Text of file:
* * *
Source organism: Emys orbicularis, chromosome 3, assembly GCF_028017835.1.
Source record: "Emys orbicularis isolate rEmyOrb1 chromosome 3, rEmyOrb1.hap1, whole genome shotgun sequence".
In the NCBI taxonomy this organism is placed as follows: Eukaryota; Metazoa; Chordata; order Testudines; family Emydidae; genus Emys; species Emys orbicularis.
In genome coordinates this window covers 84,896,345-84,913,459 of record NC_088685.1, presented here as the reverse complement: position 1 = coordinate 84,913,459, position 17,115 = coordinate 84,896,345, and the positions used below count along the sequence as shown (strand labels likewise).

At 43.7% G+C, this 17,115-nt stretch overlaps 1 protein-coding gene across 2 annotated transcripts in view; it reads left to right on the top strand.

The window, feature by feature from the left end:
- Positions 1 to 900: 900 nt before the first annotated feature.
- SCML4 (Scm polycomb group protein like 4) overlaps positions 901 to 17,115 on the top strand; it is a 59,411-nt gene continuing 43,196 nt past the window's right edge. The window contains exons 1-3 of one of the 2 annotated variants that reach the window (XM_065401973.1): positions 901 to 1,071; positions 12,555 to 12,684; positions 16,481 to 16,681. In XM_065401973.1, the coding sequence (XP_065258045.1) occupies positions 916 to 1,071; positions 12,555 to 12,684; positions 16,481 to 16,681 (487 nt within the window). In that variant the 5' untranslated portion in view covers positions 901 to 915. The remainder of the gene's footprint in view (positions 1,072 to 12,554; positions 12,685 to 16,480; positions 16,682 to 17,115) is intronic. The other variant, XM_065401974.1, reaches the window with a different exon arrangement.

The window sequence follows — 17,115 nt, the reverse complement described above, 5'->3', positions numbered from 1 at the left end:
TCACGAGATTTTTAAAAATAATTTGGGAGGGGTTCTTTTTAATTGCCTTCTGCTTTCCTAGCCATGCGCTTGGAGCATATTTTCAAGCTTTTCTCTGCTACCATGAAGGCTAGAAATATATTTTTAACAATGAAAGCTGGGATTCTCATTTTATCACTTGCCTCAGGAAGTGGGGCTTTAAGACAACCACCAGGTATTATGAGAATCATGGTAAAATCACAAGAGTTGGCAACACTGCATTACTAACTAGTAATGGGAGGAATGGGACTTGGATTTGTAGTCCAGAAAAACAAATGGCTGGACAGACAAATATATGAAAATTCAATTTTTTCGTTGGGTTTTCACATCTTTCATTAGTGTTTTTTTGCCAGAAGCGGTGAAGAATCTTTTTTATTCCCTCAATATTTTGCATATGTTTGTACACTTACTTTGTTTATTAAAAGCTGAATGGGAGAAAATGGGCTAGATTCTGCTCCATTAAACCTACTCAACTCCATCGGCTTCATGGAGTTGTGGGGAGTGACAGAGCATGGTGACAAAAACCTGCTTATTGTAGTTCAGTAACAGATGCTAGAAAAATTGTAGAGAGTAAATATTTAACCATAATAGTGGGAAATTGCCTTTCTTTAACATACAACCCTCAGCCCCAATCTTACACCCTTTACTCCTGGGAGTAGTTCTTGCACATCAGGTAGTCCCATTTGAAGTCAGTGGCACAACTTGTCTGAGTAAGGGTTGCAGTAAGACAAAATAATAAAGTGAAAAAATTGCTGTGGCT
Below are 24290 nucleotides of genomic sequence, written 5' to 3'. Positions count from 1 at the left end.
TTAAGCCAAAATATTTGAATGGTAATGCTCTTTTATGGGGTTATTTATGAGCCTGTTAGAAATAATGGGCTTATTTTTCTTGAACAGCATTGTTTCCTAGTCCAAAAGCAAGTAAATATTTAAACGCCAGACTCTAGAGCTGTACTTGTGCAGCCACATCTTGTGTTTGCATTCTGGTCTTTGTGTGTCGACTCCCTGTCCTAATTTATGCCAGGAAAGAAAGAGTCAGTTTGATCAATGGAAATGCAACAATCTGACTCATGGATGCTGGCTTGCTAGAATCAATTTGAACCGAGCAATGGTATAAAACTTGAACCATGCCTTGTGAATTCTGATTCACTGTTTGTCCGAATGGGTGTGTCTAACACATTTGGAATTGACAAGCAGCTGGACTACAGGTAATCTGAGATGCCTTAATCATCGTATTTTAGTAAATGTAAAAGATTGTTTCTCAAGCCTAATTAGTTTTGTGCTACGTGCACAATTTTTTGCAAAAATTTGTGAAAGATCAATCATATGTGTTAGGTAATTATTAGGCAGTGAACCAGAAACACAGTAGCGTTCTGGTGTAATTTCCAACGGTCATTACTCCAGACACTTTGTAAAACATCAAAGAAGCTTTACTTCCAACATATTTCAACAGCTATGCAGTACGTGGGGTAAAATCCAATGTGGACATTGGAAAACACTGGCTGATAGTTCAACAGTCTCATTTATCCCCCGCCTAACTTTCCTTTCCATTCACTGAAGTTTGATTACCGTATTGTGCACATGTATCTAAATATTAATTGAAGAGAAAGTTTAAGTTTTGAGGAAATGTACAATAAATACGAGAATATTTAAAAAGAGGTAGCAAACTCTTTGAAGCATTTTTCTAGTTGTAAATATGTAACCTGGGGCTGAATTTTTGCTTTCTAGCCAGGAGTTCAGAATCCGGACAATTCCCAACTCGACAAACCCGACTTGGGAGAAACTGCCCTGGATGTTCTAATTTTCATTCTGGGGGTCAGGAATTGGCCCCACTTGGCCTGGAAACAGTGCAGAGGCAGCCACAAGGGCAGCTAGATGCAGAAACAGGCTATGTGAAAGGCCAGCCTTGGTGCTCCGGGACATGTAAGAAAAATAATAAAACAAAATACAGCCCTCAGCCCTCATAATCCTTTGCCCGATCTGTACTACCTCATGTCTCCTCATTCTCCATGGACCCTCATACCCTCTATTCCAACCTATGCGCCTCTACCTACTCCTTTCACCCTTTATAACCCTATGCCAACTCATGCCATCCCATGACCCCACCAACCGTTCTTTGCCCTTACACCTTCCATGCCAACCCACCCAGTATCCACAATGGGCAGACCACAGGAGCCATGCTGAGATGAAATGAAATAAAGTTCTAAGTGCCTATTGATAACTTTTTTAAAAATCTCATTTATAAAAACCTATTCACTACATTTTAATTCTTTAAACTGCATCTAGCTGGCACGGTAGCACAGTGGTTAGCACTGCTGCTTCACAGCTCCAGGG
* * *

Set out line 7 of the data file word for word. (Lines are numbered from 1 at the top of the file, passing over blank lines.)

- Positions 1 to 900: 900 nt before the first annotated feature.